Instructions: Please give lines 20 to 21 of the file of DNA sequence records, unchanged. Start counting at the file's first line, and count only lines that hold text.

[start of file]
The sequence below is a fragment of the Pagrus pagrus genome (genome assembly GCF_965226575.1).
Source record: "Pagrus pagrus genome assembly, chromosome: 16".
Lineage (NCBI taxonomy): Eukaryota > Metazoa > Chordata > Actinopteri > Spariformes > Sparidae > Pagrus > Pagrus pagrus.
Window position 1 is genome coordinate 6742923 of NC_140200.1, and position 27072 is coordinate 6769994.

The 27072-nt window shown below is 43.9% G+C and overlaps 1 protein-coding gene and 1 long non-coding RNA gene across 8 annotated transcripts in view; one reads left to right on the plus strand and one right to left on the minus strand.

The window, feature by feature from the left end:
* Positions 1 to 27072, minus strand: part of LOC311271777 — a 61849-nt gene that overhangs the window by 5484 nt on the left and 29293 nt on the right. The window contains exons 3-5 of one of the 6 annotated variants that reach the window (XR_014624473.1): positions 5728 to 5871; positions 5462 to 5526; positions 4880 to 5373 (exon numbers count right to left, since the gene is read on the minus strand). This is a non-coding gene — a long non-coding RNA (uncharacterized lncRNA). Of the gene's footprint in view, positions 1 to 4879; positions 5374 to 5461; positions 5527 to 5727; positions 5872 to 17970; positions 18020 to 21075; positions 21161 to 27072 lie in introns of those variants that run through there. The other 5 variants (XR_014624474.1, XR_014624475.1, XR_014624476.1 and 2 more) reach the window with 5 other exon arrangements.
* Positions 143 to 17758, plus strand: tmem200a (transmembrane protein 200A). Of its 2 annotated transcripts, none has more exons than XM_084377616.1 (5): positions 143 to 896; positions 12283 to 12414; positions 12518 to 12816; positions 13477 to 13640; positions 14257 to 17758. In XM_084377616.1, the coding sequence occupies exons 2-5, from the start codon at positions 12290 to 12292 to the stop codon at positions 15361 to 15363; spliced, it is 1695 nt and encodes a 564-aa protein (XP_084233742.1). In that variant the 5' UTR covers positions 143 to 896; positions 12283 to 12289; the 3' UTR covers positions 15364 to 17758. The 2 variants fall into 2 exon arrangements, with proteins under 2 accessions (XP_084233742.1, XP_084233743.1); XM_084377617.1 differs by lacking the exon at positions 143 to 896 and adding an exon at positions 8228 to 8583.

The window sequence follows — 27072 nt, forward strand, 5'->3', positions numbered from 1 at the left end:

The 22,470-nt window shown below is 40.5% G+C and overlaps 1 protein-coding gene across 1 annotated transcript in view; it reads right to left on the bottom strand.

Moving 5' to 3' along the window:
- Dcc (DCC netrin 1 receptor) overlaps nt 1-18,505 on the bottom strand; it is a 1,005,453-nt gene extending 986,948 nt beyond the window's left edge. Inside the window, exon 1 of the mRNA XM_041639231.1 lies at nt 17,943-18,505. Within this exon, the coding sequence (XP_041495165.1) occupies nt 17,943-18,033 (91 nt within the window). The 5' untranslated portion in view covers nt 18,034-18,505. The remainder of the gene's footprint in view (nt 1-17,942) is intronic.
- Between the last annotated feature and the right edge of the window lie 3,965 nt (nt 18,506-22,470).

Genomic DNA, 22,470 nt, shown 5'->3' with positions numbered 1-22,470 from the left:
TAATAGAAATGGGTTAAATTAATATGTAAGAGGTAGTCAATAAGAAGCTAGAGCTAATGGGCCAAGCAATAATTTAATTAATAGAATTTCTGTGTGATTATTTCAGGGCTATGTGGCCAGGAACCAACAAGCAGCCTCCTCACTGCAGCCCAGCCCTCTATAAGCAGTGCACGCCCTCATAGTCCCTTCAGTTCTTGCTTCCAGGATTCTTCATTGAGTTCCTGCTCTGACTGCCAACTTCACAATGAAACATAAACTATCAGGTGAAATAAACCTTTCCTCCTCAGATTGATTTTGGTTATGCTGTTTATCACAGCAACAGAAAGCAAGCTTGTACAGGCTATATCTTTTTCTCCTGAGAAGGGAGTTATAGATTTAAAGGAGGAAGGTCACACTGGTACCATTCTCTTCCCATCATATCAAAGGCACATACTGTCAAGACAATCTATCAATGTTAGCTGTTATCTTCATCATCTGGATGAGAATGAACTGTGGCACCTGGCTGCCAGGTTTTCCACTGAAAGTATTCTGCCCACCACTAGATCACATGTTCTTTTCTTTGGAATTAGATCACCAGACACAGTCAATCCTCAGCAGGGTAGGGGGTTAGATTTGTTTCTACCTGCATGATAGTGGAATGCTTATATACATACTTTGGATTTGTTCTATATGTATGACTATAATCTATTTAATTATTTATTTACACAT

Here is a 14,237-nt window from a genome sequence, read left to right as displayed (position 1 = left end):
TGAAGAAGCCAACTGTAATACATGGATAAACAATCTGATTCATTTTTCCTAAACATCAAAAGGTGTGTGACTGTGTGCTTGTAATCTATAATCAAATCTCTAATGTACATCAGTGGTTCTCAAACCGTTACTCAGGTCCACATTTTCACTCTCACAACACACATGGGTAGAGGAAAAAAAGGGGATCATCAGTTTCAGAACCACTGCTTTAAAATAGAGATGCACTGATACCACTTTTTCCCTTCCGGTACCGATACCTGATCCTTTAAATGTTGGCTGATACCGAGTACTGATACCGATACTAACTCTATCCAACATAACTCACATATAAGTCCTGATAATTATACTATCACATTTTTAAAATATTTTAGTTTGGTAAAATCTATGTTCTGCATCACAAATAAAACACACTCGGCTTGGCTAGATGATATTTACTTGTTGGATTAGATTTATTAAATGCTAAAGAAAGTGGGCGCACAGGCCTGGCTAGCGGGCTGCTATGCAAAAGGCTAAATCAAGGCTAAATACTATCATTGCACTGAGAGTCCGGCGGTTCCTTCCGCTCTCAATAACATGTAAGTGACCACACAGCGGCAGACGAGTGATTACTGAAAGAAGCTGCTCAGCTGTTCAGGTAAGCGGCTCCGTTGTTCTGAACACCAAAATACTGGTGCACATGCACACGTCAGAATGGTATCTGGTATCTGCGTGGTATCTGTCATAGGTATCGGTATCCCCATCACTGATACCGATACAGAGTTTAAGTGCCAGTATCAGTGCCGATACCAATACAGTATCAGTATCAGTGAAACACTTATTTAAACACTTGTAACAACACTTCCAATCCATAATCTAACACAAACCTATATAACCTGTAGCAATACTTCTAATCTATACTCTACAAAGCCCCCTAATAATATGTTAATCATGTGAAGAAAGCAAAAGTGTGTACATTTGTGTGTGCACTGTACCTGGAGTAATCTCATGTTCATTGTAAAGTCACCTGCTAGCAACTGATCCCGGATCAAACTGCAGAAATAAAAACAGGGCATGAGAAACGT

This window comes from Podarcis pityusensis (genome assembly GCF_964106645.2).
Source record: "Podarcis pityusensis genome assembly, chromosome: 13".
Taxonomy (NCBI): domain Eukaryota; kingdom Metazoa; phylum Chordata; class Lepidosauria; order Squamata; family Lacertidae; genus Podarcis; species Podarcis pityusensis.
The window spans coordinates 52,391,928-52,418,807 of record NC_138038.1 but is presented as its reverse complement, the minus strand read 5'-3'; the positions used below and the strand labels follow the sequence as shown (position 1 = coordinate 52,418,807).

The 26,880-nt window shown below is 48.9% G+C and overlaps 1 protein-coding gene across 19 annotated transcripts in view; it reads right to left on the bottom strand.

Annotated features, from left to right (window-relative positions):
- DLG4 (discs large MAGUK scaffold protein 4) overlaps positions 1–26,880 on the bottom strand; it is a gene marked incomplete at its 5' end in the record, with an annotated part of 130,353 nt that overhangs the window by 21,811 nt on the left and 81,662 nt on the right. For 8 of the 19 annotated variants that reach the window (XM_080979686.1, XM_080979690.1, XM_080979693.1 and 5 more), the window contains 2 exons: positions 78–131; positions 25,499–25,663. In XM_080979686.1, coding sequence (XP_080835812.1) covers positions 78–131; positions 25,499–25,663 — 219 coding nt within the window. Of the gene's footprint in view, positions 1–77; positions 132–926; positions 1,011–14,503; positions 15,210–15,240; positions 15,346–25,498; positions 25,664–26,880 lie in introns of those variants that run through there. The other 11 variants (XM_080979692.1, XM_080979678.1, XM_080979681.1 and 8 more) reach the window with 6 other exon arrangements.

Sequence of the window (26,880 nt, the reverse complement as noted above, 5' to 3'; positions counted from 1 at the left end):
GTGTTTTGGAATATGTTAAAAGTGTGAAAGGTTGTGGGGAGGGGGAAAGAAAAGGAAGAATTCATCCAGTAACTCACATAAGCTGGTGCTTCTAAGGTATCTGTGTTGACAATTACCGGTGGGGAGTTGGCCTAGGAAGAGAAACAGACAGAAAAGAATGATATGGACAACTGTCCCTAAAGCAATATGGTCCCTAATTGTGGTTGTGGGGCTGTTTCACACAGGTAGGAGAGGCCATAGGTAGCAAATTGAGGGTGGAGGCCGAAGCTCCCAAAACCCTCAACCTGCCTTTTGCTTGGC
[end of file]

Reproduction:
Taxonomy (NCBI): domain Eukaryota; kingdom Metazoa; phylum Chordata; class Lepidosauria; order Squamata; family Lacertidae; genus Podarcis; species Podarcis pityusensis.
The window spans coordinates 52,391,928-52,418,807 of record NC_138038.1 but is presented as its reverse complement, the minus strand read 5'-3'; the positions used below and the strand labels follow the sequence as shown (position 1 = coordinate 52,418,807).